Ever wondered just how efficient it is to use cycling as a primary method of transport? In this article we’ll delve a bit deeper into the efficiency of biking vs. driving a car and walking.
There are obviously use cases where cycling is impractical or not the right choice for day-to-day transport. Both distance and speed required must be borne in mind if you’re evaluating how practical it is to utilize cycling over other transport options. The efficiency benefits of cycling are usually most profound in cities with less distance between waypoints. However, if the distance is manageable and within your capabilities, cycling is of course not a city-only exercise and there are many great routes and use cases in rural settings.
Beyond distance and speed, other major efficiency factors would be cost, environmental impact, and health benefits. Let’s evaluate these in a bit more detail below.
Full stop, cycling is the most environmentally efficient mode of transportation. Unlike cars, which obviously emit greenhouse gases and contribute to air pollution, bicycles produce zero emissions (UNLESS cyclists are feeling particularly flatulent 🙂 ). Walking is of course also great for the environment, but it’s nowhere near as efficient for longer distances as cycling.
Generally, the cost of bicycles is much lower than the cost of comparable transport methods. I say “generally” because there are an increasing number of premium bike options by manufacturers and these can be priced MUCH higher than you think, some costing more than cars! Those are edge cases however, for prices in the hundreds one can generally obtain a great bike from a solid manufacturer. The ongoing costs of cycling are minimal and can be reduced even further if you’re handy and like to work on your own bike (We’ll have more tips on that in coming articles). Again, walking is virtually free and a competitive option in terms of efficiency, but only when the distances are relatively short. Good public transport is not a universal reality in many cities, but even where it is, the cost of a daily commute can add up quickly.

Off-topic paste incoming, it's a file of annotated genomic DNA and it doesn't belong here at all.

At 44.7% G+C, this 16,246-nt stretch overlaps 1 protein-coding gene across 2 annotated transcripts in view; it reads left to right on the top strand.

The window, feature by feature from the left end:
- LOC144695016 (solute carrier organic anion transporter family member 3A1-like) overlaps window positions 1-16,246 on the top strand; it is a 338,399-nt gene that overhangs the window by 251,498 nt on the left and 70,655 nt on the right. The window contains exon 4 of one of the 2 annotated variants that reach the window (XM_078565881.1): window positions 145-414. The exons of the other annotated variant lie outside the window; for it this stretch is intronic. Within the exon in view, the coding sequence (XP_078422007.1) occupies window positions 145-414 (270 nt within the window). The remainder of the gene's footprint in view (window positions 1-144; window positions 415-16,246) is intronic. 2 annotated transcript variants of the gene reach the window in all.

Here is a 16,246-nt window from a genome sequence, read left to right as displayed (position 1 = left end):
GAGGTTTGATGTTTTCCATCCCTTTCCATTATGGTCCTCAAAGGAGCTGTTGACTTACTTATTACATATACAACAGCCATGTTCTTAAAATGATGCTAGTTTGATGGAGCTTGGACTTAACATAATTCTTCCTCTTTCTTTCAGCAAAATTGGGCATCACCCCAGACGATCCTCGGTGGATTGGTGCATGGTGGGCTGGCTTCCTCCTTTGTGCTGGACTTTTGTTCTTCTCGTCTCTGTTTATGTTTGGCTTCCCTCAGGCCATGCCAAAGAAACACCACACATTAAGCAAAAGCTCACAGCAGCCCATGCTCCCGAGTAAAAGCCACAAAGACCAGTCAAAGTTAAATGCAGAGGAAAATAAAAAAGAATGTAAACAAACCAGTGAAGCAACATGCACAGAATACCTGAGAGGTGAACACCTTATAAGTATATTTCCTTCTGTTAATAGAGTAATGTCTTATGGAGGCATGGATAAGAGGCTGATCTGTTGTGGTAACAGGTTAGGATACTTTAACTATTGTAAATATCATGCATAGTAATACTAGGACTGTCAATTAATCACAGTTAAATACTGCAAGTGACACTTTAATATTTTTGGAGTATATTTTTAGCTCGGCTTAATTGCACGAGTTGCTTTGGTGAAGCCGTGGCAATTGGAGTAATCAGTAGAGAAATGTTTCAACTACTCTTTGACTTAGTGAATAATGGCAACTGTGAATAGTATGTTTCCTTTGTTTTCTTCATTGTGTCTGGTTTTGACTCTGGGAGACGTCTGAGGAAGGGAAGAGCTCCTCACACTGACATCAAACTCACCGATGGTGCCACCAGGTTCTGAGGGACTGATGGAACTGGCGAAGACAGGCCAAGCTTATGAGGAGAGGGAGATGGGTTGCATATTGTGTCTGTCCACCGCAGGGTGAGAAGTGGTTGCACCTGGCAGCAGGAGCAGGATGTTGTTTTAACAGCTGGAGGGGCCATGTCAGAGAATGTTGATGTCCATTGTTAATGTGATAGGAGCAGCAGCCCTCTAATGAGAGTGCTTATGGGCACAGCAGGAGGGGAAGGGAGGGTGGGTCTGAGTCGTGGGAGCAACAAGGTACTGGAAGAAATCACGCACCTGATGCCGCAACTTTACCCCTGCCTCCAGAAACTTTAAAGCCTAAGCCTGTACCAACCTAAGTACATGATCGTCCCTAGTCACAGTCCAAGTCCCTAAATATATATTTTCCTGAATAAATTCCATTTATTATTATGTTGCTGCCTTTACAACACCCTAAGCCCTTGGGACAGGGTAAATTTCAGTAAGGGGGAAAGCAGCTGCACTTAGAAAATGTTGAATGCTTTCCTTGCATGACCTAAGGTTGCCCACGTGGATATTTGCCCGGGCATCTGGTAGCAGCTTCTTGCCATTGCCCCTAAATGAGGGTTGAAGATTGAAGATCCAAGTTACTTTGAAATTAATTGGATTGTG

In terms of faster A to B travel, driving an automobile is usually perceived as the fastest. Reality often doesn’t match this perception though, as congested roads can add hours onto travel times. The greater agility of bikes allows cyclists to usually avoid such traffic, especially in cities. In large cities it can be not only slower to drive a car vs. bike, it can be significantly more expensive (increasingly cities are adding daily charges for city drivers). Further, many big cities with great public transport like New York, Chicago, and London are having increasing issues with delays owing to postpandemic financial issues.
Any form of cardio exercise that also serves as a transport method is a win-win. As such, both cycling and walking do offer significant health benefits, but only cycling adds health benefits plus a much increased distance advantage. The benefits on heart health, weight, and mental health from regular cardio exercise are undoubtable. Its also worth stating that for people with certain health issues (ie knee problems), cycling might be an even lower impact exercise with all the additional benefits mentioned above. Cycling is generally also more intense than walking, with an increased heart rate and resulting increase of calories burned. Obviously, using a car provides none of these benefits. Public transport is also relatively sedentary and puts you more at risk of communicable diseases.
Bicycles of course take up less room than cars and require smaller parking spaces. You can even bring your bike into your apartment and there are increasing storage options in many cities. Many employers are increasingly offering storage options in the office for those days when you need to head in. Obviously walking wins the space efficiency argument overall!
The cycling community is pretty awesome. I’ve noticed that regardless of your level of seriousness, most cyclists are helpful and friendly. If you’re stopped next to a cyclist on the road, its not unusual for a small conversation to start. There are many clubs specifically focused on cycling that can allow you to expand your social circle. It might be an unusual case but I know one guy who met his future wife near his office (he spoke with her after nearly hitting her with his bike, wouldn’t try this deliberately!) and two couples who met through a cycling club.
It’s fairly safe to conclude that cycling is an environmentally friendly, cost effective, and healthy option for shorter to moderate distances, especially in urban areas. Your own circumstances and priorities will inform the transport option that is best for you, but why not give cycling a chance if you can? It’s hard to overlook all the benefits!